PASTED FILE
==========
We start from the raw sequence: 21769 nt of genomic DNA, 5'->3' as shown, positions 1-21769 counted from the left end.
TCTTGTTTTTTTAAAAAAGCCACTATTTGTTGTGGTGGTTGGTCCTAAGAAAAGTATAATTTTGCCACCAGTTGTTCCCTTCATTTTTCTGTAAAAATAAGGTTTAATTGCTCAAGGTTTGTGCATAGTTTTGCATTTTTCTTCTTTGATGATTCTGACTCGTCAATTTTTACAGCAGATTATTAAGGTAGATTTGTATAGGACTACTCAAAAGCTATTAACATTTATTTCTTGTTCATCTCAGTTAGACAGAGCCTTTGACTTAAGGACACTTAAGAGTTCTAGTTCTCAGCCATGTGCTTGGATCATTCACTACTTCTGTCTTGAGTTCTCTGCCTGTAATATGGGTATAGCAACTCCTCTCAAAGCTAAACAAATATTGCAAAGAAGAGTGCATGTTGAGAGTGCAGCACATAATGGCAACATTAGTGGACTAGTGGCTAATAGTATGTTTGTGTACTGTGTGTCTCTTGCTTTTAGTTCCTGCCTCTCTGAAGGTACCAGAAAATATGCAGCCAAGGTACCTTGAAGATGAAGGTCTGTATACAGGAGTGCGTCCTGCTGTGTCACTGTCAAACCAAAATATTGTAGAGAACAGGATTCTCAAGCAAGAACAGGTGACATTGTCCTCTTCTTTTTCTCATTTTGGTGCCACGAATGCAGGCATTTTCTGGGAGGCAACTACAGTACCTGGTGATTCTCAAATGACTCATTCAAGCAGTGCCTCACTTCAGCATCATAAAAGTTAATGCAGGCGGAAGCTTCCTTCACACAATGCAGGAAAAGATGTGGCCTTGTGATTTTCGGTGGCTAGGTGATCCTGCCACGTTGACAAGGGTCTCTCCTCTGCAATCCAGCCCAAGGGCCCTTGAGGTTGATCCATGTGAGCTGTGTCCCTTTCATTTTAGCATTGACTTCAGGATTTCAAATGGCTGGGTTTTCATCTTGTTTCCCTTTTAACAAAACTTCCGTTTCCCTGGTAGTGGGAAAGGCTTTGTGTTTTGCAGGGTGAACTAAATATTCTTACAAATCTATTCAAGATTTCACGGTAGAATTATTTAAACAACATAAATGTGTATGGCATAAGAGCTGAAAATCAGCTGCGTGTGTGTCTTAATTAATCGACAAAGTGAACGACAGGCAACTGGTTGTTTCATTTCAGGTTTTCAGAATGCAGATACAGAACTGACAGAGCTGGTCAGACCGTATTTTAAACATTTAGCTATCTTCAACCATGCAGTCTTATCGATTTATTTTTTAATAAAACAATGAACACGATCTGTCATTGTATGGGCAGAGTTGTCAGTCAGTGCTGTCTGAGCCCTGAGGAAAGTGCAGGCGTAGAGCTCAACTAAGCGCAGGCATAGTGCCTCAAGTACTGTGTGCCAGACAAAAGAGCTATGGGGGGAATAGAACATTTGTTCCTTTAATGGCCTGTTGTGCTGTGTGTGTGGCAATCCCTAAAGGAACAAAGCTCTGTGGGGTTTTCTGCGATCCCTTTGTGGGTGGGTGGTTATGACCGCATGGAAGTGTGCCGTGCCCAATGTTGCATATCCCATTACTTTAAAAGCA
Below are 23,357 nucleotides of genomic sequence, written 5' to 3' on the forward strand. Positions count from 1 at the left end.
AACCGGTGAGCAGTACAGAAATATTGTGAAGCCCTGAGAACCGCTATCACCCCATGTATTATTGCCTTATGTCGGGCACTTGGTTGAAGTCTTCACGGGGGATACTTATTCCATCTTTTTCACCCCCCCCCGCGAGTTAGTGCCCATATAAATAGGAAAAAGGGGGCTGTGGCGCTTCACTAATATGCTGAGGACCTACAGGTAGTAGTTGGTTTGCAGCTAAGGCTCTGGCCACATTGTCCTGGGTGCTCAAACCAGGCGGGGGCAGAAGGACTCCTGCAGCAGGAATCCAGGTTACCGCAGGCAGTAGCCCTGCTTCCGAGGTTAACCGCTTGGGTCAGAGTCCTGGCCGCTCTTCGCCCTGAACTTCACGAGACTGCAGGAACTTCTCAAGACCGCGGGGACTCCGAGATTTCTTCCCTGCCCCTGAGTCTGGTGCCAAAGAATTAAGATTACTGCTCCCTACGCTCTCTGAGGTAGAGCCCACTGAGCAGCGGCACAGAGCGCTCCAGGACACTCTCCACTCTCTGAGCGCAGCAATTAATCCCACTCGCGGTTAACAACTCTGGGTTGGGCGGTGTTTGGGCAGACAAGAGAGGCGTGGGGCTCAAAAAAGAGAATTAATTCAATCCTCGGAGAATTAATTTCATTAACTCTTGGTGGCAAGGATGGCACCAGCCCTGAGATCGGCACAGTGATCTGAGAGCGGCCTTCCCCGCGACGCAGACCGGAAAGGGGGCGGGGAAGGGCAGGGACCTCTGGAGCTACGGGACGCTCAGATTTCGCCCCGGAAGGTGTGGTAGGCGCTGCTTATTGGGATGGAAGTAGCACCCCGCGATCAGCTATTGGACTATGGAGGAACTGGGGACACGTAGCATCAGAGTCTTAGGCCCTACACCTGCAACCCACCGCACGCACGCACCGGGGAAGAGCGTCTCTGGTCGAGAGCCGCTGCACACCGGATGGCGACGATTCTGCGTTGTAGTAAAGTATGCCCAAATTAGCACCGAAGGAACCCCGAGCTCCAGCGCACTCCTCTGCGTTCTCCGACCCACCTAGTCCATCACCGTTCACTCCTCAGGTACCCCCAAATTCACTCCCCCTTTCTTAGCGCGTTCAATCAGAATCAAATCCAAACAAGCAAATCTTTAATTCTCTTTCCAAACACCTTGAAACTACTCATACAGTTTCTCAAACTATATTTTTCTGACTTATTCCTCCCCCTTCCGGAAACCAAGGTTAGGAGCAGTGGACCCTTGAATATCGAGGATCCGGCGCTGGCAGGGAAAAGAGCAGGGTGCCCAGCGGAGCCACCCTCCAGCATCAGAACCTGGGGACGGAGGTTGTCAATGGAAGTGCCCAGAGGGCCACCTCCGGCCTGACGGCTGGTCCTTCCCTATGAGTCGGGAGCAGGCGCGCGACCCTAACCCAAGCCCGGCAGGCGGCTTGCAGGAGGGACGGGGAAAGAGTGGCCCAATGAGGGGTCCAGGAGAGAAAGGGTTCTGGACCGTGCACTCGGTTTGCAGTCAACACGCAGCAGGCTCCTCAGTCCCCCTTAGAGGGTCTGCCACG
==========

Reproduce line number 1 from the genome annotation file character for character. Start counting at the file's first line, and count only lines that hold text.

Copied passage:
We start from the raw sequence: 21769 nt of genomic DNA, 5'->3' as shown, positions 1-21769 counted from the left end.